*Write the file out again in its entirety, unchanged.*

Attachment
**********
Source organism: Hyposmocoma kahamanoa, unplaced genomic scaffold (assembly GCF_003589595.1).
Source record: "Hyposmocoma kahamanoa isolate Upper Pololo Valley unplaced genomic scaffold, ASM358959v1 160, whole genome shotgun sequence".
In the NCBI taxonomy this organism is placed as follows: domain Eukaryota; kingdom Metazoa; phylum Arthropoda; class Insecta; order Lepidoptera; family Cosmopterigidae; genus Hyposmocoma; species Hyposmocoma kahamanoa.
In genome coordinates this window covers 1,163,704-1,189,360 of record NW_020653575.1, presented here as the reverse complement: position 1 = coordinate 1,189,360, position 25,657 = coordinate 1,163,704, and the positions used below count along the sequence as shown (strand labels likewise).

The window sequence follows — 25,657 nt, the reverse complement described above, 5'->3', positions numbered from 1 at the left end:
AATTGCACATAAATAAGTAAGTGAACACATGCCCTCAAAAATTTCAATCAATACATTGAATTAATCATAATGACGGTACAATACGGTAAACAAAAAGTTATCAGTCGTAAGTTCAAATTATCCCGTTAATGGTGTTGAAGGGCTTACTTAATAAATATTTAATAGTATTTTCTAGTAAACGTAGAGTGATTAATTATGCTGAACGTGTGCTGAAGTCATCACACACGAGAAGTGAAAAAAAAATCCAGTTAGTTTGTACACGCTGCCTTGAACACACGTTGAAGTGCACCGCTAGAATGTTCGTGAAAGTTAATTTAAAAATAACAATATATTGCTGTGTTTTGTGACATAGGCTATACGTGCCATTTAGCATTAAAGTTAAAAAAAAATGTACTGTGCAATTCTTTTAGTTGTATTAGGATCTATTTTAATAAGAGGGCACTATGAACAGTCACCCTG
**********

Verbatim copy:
Source organism: Hyposmocoma kahamanoa, unplaced genomic scaffold (assembly GCF_003589595.1).
Source record: "Hyposmocoma kahamanoa isolate Upper Pololo Valley unplaced genomic scaffold, ASM358959v1 160, whole genome shotgun sequence".
In the NCBI taxonomy this organism is placed as follows: domain Eukaryota; kingdom Metazoa; phylum Arthropoda; class Insecta; order Lepidoptera; family Cosmopterigidae; genus Hyposmocoma; species Hyposmocoma kahamanoa.
In genome coordinates this window covers 1,163,704-1,189,360 of record NW_020653575.1, presented here as the reverse complement: position 1 = coordinate 1,189,360, position 25,657 = coordinate 1,163,704, and the positions used below count along the sequence as shown (strand labels likewise).

The window sequence follows — 25,657 nt, the reverse complement described above, 5'->3', positions numbered from 1 at the left end:
AATTGCACATAAATAAGTAAGTGAACACATGCCCTCAAAAATTTCAATCAATACATTGAATTAATCATAATGACGGTACAATACGGTAAACAAAAAGTTATCAGTCGTAAGTTCAAATTATCCCGTTAATGGTGTTGAAGGGCTTACTTAATAAATATTTAATAGTATTTTCTAGTAAACGTAGAGTGATTAATTATGCTGAACGTGTGCTGAAGTCATCACACACGAGAAGTGAAAAAAAAATCCAGTTAGTTTGTACACGCTGCCTTGAACACACGTTGAAGTGCACCGCTAGAATGTTCGTGAAAGTTAATTTAAAAATAACAATATATTGCTGTGTTTTGTGACATAGGCTATACGTGCCATTTAGCATTAAAGTTAAAAAAAAATGTACTGTGCAATTCTTTTAGTTGTATTAGGATCTATTTTAATAAGAGGGCACTATGAACAGTCACCCTG